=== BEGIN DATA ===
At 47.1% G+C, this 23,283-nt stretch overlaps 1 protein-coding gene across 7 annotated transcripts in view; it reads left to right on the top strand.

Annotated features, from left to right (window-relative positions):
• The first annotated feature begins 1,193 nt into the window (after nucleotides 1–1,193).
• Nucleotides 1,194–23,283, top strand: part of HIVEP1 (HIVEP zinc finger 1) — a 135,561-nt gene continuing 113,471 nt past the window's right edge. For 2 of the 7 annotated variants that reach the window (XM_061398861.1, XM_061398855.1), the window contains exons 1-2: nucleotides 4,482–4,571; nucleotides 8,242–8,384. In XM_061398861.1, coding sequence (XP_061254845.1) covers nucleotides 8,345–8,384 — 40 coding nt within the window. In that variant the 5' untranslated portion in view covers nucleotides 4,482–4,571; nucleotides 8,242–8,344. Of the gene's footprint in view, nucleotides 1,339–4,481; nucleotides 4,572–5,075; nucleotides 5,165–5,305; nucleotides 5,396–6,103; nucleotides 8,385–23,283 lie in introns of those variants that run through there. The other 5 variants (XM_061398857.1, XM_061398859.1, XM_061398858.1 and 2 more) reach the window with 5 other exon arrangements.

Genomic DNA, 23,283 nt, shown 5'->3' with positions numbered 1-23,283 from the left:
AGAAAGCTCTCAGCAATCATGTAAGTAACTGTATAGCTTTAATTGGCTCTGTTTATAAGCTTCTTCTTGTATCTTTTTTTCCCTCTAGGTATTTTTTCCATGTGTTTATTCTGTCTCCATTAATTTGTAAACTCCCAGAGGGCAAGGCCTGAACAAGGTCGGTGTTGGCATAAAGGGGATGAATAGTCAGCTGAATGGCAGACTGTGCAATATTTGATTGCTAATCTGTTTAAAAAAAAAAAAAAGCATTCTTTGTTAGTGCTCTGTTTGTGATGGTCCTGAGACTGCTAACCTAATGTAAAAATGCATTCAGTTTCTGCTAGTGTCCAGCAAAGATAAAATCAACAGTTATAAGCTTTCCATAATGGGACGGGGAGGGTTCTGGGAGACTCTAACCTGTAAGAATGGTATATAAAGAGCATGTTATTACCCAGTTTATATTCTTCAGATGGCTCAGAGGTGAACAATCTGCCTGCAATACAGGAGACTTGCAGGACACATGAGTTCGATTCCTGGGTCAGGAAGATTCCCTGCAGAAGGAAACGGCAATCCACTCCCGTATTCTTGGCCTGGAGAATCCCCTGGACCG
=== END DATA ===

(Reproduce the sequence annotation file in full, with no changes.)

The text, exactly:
At 47.1% G+C, this 23,283-nt stretch overlaps 1 protein-coding gene across 7 annotated transcripts in view; it reads left to right on the top strand.

Annotated features, from left to right (window-relative positions):
• The first annotated feature begins 1,193 nt into the window (after nucleotides 1–1,193).
• Nucleotides 1,194–23,283, top strand: part of HIVEP1 (HIVEP zinc finger 1) — a 135,561-nt gene continuing 113,471 nt past the window's right edge. For 2 of the 7 annotated variants that reach the window (XM_061398861.1, XM_061398855.1), the window contains exons 1-2: nucleotides 4,482–4,571; nucleotides 8,242–8,384. In XM_061398861.1, coding sequence (XP_061254845.1) covers nucleotides 8,345–8,384 — 40 coding nt within the window. In that variant the 5' untranslated portion in view covers nucleotides 4,482–4,571; nucleotides 8,242–8,344. Of the gene's footprint in view, nucleotides 1,339–4,481; nucleotides 4,572–5,075; nucleotides 5,165–5,305; nucleotides 5,396–6,103; nucleotides 8,385–23,283 lie in introns of those variants that run through there. The other 5 variants (XM_061398857.1, XM_061398859.1, XM_061398858.1 and 2 more) reach the window with 5 other exon arrangements.

Genomic DNA, 23,283 nt, shown 5'->3' with positions numbered 1-23,283 from the left:
AGAAAGCTCTCAGCAATCATGTAAGTAACTGTATAGCTTTAATTGGCTCTGTTTATAAGCTTCTTCTTGTATCTTTTTTTCCCTCTAGGTATTTTTTCCATGTGTTTATTCTGTCTCCATTAATTTGTAAACTCCCAGAGGGCAAGGCCTGAACAAGGTCGGTGTTGGCATAAAGGGGATGAATAGTCAGCTGAATGGCAGACTGTGCAATATTTGATTGCTAATCTGTTTAAAAAAAAAAAAAAGCATTCTTTGTTAGTGCTCTGTTTGTGATGGTCCTGAGACTGCTAACCTAATGTAAAAATGCATTCAGTTTCTGCTAGTGTCCAGCAAAGATAAAATCAACAGTTATAAGCTTTCCATAATGGGACGGGGAGGGTTCTGGGAGACTCTAACCTGTAAGAATGGTATATAAAGAGCATGTTATTACCCAGTTTATATTCTTCAGATGGCTCAGAGGTGAACAATCTGCCTGCAATACAGGAGACTTGCAGGACACATGAGTTCGATTCCTGGGTCAGGAAGATTCCCTGCAGAAGGAAACGGCAATCCACTCCCGTATTCTTGGCCTGGAGAATCCCCTGGACCG